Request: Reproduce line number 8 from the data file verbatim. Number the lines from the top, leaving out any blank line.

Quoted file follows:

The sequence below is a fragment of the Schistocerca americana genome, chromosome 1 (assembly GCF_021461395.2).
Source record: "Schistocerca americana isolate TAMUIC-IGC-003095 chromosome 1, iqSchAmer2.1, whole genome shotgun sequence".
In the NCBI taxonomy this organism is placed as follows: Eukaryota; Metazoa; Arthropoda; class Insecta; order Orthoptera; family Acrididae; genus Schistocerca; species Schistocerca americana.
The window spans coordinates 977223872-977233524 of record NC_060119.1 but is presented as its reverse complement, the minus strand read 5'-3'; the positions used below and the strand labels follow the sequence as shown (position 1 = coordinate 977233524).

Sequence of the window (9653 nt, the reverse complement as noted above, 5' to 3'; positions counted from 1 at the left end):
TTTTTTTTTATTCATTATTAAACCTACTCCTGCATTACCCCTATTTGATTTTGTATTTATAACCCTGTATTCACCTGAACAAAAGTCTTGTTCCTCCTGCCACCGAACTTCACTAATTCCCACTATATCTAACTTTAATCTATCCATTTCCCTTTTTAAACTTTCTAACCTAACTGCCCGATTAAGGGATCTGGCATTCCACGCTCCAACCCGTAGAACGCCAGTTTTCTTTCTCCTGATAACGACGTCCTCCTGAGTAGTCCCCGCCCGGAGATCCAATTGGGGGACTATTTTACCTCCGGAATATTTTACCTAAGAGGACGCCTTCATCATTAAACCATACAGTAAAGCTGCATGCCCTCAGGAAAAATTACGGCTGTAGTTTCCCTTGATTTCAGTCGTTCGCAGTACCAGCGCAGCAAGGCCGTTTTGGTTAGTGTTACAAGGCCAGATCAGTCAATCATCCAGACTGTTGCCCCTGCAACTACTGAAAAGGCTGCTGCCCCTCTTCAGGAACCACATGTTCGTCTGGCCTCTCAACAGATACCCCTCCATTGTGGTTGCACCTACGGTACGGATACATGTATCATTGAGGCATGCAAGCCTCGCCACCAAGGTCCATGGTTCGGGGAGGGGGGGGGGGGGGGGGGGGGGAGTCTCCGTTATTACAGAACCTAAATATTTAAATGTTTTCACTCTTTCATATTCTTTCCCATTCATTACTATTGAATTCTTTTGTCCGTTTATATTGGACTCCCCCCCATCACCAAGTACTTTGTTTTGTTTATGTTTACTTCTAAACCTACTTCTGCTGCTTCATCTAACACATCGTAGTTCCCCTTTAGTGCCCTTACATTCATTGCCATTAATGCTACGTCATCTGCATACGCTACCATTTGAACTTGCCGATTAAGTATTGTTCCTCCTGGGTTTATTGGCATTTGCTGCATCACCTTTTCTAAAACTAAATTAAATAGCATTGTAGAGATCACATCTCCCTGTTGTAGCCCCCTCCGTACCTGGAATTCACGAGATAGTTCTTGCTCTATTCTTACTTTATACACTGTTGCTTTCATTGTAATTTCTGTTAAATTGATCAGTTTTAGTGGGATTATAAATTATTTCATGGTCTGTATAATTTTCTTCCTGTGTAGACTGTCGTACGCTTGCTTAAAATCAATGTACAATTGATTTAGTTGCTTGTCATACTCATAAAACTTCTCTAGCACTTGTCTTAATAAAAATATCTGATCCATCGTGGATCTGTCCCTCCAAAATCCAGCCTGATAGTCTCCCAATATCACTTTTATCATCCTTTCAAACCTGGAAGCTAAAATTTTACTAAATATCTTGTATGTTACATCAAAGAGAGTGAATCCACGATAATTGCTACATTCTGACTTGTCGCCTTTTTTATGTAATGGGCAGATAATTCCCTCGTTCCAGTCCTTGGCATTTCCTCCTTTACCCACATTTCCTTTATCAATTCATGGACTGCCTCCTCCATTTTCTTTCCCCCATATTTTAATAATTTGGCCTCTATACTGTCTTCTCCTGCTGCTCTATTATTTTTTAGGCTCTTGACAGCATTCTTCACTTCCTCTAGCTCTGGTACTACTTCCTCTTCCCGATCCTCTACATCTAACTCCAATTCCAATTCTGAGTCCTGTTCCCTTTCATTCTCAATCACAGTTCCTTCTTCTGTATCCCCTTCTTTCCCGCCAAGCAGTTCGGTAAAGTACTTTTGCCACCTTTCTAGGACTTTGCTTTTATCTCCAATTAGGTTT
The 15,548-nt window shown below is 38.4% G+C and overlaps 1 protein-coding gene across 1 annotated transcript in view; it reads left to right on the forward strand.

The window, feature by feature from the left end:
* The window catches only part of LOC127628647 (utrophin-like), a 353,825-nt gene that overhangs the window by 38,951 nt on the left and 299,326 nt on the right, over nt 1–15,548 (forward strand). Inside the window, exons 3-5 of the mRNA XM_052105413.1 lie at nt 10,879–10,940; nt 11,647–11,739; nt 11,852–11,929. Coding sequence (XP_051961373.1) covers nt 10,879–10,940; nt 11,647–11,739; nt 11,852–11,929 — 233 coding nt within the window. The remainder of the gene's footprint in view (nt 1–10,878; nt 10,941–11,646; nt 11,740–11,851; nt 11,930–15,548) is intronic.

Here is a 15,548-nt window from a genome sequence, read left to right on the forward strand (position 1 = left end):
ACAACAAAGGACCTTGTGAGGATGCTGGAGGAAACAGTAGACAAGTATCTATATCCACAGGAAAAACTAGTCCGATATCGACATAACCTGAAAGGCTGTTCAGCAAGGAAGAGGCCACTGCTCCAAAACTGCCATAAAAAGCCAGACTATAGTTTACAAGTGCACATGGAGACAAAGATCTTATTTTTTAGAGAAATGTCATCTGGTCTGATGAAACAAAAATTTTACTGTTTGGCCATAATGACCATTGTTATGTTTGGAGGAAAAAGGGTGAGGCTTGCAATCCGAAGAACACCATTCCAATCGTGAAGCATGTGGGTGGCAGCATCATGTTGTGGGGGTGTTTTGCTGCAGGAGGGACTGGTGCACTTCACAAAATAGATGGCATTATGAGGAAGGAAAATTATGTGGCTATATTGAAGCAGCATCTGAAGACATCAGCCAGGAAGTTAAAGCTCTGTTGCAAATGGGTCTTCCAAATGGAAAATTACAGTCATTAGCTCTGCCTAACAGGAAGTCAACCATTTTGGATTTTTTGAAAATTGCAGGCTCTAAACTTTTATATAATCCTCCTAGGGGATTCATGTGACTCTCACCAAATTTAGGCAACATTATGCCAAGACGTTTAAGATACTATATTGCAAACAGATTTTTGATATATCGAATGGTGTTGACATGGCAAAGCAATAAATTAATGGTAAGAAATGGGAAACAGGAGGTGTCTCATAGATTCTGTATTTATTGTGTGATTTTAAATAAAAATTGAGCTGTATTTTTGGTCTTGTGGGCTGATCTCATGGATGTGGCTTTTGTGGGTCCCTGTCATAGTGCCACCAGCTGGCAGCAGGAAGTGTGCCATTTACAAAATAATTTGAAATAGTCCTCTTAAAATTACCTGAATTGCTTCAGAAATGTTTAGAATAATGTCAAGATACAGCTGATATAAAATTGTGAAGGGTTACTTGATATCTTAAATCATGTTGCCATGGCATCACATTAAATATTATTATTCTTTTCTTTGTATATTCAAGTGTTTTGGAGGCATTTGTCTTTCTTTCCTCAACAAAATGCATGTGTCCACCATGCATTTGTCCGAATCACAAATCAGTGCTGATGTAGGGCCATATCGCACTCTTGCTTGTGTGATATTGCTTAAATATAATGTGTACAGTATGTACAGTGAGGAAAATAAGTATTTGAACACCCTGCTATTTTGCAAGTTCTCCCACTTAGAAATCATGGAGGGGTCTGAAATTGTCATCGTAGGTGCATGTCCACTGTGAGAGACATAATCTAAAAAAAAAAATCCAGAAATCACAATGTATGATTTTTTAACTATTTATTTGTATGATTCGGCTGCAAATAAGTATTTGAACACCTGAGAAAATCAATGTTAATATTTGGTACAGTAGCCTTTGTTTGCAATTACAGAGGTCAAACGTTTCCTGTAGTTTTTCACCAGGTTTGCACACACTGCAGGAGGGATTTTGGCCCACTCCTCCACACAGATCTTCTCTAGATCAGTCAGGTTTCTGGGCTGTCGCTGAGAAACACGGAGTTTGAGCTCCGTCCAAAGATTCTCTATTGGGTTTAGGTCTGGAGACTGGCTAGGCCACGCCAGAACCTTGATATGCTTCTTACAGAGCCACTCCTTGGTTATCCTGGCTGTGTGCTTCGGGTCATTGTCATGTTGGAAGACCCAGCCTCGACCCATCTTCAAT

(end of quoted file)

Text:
The window, feature by feature from the left end: